Australia is set to release a “highly secretive probe” report into allegations of war crimes by its special forces deployed in war-torn Afghanistan.
Inspector-general of the Australian Defense Force, who spent more than four years investigating the horrific accusations against Australian troops, has already submitted the report to the government.
“The final report by Justice Paul Brereton is due to be released on Thursday,” ABC [Australian Broadcasting Corporation] News reported on Monday.
It was military culture expert Samantha Crompvoets’ explosive 2016 report which forced the probe into the “illegal violence” committed by the Aussie troops.
The report was commissioned by then-Australian military chief Angus Campbell.
“I mean, they’re not unique — there have been stories over the last couple of decades, really, about Australian Special Forces,” Crompvoets said.
“But I think it’s the extent of it that will be shocking, and the deliberate and repeated nature of it that will be disturbing.”
She added that Aussie soldiers “were exceptional at concealing their behavior”.
Last week, Australian Prime Minister Scott Morrison announced that Australia will prosecute its soldiers for the alleged war crimes committed in Afghanistan.
“There were a significant number of incidents and issues to look into, and the investigation would be inherently complex,” Morrison said, adding that the country’s special investigator will address the criminal matters mentioned in the inspector-general’s report, investigate those allegations, gather evidence, and, whether appropriate, refer briefs to the director of public prosecutions for consideration.
The alleged role of Australian soldiers in war crimes against Afghans came to the fore after the ABC ran a series — the Afghan Files — on the issue back in 2017.
The Afghan Files accused Australian troops of civilian killings in Afghanistan, and the shocking disclosures led to police raids on the ABC headquarters in Sydney last year.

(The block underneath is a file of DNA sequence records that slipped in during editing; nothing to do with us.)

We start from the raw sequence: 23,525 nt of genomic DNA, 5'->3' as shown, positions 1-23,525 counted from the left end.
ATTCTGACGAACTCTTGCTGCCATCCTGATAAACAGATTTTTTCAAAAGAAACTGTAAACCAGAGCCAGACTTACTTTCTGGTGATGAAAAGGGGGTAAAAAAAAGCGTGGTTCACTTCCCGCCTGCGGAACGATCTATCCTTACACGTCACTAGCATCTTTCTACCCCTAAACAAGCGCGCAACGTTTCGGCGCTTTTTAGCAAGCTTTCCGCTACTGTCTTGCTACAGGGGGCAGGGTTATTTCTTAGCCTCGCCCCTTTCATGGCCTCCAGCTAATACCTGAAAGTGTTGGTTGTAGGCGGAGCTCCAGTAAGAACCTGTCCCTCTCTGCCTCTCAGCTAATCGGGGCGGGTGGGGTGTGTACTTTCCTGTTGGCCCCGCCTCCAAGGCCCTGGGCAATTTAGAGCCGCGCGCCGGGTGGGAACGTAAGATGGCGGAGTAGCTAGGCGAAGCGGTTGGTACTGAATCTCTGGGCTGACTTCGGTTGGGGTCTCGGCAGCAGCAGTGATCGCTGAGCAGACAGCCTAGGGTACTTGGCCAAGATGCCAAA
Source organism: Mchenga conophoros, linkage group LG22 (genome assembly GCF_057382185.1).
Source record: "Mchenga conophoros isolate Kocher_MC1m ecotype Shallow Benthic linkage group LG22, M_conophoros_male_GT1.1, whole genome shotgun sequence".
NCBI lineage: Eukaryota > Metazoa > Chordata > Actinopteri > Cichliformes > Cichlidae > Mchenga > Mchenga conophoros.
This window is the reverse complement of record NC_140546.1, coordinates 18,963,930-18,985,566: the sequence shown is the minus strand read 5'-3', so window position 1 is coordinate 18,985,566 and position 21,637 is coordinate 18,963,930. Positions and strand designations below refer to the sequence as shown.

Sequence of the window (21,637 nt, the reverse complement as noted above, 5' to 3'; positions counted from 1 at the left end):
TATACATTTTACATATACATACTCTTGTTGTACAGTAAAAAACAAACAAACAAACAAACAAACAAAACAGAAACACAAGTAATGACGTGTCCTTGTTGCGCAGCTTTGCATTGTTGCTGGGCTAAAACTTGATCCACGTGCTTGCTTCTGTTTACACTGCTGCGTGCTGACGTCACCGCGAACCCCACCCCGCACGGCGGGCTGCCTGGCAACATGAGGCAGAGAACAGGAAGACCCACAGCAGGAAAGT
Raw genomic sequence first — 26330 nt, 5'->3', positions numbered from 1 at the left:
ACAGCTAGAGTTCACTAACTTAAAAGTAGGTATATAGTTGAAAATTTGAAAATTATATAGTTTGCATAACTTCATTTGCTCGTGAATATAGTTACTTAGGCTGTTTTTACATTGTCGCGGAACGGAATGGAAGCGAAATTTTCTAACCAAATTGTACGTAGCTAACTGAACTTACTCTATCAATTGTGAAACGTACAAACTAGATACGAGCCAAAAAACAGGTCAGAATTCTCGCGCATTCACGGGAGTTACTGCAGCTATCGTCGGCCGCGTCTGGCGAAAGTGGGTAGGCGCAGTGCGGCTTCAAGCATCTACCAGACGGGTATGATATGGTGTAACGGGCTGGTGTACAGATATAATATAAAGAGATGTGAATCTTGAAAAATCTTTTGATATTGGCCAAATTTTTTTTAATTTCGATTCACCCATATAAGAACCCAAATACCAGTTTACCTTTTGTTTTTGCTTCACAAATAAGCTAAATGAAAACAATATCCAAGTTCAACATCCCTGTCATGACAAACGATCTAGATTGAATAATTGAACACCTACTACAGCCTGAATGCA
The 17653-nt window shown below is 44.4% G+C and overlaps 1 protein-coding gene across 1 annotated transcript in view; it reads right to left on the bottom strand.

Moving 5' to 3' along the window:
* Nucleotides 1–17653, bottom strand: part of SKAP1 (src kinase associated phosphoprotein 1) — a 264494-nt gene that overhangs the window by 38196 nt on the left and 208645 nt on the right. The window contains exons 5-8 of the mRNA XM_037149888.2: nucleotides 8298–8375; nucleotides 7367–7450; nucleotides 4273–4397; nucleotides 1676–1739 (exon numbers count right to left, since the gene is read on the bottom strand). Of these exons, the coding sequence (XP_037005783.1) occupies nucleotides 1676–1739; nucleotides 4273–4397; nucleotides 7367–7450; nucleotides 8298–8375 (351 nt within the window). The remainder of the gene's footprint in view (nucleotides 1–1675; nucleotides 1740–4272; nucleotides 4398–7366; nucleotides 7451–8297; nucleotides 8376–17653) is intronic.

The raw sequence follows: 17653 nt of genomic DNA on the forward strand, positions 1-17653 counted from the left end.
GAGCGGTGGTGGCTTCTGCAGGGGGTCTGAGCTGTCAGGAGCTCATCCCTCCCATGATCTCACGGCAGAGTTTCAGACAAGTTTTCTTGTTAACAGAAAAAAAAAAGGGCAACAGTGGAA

The stories by ABC investigative journalists Dan Oakes and Sam Clark revealed allegations of unlawful killings and misconduct by Australian special forces and were based on hundreds of pages of leaked secret defense documents.
Australia’s role in Afghanistan dates back to 2001 and it continues to provide military support for “mentoring, operational and reconstruction activities” in the war-torn country.
“The unlawful murder of Afghan civilians at the hands of Australian Special Forces operators is a further stain on the country’s international reputation,” noted CJ Werleman, a global rights defender and journalist.
In a brief conversation with Anadolu Agency, Werleman said: “Australia has taken a significant hit in recent years for its criminal mistreatment of refugees, stubborn refusal to address climate change, diplomatic cover it has afforded Israel’s war crimes in the Palestinian Territories and the military assistance it gave Myanmar as it carried out genocide against the Rohingya.”
“Clearly there’s a crisis of leadership within the ranks of Australia’s most elite forces, as former operators have spoken out about a culture of impunity, obsession with ‘kill counts’, and collapse in basic morality,” said Werleman, who has been vocal in raising issues of oppressed communities, including Afghans.
“If these findings and subsequent investigations don’t lead to criminal charges, then it will be a further indictment against Australia’s moral character and commitment to international law,” he added.